Part of the work I’ve been doing with the Ogham for the past two years (or more, really, but I think it was two years ago that I really started diving in deeply in a structured way) is finding local plants that have similar energy to the plants of the tree ogham list.** Sweetgum, a tree indigenous to my area, has an energy that I think is similar in some important ways to Blackthorn. While it doesn’t have thorns, it does have spiky seed balls, and its sweet-scented sap, like blackthorn sloes, is actually very bitter tasting. Additionally, it’s a favored food of luna moth caterpillars, an insect I have long associated with nocturnal fairy beings. Blackthorn is sometimes said to belong to or to ward off the Othercrowd, and I find Sweetgum fits that niche as well. I have since learned that sweetgum balls are also used in hoodoo for protection, which dovetails nicely with both my experience of the tree, and this charm.

RED YARN: Or thread, I suppose. Enough to wrap around the sweetgum ball twice at perpendicular intersections, and tie off to leave tails for hanging.

I decided to spin my own yarn. I’ve wanted to learn to spin for a long time, but until recently thought I was allergic to wool. It turns out, I’m probably reacting to a chemical used in the commercial processing, because I did a test with a friend’s fleece-to-homespun and had no redness, no itching, no bumps, no hives! Excited, I borrowed a drop spindle and purchased some red-dyed roving from an artisan supplier. They included a sample of some other colors and I used that to figure out a technique for spinning. That way, once I started on the red roving, I could focus more on spinning my intent and my power into the yarn, instead of still figuring out what the heck I was doing. If you don’t spin, I recommend braiding embroidery floss as a good alternative for adding your intent and power to the string. Something like: I’m a badass witch and I protect this space; I decide who enters and who the wards keep out.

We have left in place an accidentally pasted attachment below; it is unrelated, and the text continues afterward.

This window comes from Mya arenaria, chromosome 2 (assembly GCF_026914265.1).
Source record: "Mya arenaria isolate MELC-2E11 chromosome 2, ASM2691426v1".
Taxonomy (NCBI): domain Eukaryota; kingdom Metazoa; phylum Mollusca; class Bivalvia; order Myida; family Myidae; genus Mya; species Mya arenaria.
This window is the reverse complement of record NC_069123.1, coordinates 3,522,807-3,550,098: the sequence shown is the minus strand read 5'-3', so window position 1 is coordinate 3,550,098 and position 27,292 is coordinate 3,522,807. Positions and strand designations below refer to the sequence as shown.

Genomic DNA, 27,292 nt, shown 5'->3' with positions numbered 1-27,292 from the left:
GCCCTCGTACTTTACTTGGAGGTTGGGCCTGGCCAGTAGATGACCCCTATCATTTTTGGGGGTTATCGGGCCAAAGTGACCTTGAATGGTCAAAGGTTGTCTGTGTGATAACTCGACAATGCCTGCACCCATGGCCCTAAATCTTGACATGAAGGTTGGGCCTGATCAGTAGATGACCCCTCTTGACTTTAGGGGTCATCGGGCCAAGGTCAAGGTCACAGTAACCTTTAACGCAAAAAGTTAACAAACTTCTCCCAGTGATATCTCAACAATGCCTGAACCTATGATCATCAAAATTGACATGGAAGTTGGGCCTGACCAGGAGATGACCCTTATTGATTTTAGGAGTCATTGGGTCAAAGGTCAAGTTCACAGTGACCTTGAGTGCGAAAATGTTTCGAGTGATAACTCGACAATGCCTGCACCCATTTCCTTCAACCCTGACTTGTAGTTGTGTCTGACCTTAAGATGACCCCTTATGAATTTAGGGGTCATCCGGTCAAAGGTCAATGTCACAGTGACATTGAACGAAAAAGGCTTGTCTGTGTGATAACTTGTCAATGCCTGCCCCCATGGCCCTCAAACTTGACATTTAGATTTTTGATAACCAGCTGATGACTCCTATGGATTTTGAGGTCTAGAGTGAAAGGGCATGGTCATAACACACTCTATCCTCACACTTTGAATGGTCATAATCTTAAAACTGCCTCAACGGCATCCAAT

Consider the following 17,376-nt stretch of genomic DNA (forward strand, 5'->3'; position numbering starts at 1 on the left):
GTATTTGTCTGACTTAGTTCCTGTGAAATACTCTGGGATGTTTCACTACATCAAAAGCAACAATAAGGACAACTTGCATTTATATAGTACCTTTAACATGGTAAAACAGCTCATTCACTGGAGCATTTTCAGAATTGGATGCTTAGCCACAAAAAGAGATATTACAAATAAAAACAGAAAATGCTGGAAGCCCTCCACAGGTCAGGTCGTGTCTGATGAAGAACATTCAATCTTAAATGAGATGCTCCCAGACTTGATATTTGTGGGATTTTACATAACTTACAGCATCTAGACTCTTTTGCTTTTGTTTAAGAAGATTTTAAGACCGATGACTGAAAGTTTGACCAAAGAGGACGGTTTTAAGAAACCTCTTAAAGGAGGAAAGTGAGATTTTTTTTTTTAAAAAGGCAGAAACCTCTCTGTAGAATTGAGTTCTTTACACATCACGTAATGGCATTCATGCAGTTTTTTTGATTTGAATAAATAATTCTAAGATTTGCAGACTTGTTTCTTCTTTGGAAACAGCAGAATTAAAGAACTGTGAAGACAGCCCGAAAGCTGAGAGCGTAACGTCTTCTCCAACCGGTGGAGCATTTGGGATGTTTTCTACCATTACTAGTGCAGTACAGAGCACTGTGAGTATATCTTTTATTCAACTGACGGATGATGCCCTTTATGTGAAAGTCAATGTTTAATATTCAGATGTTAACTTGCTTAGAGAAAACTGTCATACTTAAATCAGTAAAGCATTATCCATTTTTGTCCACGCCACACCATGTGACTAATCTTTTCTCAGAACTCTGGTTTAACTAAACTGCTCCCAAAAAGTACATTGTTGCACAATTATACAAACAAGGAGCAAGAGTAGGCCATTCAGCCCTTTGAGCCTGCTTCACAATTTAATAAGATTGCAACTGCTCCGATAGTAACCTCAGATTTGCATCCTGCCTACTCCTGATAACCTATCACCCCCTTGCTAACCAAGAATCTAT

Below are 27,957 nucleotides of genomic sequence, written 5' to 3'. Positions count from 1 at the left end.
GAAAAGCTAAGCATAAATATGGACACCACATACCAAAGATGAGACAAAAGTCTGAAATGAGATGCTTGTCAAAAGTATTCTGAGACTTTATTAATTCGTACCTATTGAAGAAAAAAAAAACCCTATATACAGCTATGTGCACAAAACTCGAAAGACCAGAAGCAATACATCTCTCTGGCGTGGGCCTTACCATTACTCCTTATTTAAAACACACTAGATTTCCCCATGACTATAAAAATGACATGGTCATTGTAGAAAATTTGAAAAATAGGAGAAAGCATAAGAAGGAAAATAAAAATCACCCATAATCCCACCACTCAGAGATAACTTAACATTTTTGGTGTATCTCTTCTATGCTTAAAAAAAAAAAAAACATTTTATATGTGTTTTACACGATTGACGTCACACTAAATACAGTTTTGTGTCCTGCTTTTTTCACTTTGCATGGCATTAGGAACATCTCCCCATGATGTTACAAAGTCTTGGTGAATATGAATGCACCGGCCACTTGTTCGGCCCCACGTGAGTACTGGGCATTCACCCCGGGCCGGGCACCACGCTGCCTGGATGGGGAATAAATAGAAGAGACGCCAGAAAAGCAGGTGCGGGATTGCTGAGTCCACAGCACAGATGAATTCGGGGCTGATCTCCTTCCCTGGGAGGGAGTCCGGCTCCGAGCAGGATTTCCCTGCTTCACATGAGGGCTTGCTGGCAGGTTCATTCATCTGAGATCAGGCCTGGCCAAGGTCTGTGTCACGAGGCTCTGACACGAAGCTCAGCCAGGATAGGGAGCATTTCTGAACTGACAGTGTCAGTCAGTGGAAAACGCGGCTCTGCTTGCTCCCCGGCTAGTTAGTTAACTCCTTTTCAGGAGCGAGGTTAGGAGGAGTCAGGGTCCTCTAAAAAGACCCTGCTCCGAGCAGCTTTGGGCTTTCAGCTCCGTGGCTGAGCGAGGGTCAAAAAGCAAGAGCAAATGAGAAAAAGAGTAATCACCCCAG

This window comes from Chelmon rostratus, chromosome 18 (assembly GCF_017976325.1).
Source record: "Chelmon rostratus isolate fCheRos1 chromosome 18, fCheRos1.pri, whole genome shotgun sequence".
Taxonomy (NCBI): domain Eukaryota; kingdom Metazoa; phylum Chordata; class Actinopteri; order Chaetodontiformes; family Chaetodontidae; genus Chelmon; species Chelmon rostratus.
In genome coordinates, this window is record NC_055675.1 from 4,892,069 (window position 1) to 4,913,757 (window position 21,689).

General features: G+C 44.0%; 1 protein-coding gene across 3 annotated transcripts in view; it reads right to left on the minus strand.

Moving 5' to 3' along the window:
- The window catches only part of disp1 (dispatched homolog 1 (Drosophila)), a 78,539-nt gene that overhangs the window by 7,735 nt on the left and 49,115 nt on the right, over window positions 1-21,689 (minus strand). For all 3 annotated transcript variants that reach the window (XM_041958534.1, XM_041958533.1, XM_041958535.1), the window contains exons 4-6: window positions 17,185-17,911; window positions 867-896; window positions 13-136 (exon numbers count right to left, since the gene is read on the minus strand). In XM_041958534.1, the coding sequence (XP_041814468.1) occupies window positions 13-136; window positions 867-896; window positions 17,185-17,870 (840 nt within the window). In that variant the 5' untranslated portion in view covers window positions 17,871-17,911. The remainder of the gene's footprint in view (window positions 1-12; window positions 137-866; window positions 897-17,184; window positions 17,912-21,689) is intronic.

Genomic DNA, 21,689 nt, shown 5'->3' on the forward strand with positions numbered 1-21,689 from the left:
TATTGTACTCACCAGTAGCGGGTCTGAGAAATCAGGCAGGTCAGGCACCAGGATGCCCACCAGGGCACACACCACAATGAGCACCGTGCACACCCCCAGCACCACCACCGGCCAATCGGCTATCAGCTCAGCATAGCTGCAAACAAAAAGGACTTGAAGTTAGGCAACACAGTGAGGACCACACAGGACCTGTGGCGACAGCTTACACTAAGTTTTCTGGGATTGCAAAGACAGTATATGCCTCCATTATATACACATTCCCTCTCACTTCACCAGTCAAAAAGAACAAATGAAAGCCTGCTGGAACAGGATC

Iron Water: Soak some nails in water with a little splash of apple cider vinegar for a few days. When it’s ready, dip the sweetgum ball, yarn and all, into the water and let it get saturated.

I doubt I need to tell most of my readers that iron is known to ward off the Fair Folk, but just in case you need the refresher: that’s why we’re using iron water. You could also stick those very nails into this charm if you wanted, but that’s a bit stronger than I wanted for my personal charms, and it would be a little too strong for some allies I don’t want to keep out. I wanted something vaguely iron scented. Enough iron to say that I know what I’m about, but not enough iron to deeply offend those who are welcome across my threshold.